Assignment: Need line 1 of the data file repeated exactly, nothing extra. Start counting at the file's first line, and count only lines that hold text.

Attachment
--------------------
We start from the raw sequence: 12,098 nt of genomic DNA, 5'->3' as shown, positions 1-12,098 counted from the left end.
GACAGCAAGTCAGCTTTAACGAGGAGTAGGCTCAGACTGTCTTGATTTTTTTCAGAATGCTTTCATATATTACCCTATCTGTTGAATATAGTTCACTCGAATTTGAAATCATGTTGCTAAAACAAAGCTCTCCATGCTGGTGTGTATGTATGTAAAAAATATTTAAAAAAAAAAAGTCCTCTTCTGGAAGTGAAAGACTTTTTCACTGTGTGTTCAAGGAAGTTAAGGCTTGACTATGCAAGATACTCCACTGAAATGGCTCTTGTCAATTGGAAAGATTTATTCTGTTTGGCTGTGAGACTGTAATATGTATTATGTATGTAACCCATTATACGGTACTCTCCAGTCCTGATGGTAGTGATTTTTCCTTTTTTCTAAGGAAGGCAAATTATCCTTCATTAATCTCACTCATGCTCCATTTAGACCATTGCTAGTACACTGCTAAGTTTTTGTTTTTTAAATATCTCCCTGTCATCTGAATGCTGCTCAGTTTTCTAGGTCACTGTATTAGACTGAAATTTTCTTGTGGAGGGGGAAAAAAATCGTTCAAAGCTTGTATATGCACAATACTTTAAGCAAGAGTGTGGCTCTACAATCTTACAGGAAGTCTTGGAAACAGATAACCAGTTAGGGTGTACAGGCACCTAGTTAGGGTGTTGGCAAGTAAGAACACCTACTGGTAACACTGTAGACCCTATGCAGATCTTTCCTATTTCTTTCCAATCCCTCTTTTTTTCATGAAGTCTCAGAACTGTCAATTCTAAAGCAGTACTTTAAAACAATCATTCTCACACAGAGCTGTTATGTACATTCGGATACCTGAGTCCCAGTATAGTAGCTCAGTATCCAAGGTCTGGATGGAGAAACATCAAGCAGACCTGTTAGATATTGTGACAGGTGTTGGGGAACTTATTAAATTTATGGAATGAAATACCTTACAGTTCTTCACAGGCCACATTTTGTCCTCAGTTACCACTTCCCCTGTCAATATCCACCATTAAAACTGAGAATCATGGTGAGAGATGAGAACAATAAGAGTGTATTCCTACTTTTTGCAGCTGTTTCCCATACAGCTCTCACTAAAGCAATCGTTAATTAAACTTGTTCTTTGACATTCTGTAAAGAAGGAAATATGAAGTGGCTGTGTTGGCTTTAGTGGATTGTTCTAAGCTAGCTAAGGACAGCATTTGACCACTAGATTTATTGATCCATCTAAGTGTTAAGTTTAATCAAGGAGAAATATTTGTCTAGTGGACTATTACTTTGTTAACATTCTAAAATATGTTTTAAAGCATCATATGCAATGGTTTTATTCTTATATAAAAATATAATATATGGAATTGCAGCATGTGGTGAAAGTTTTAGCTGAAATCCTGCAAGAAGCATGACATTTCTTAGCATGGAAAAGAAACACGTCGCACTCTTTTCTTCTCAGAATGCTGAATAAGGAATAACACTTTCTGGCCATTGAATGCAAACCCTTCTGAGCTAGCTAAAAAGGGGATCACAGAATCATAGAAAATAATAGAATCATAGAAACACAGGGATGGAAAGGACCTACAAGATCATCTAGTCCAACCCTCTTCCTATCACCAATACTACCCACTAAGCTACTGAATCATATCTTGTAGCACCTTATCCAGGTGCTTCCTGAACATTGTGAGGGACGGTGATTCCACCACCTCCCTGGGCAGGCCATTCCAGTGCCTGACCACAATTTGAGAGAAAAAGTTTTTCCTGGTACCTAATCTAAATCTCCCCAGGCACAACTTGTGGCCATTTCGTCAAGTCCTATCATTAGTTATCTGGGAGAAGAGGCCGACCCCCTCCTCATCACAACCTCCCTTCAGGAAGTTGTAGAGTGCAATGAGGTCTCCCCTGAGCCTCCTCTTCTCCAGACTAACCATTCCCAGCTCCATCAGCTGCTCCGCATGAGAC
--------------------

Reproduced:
We start from the raw sequence: 12,098 nt of genomic DNA, 5'->3' as shown, positions 1-12,098 counted from the left end.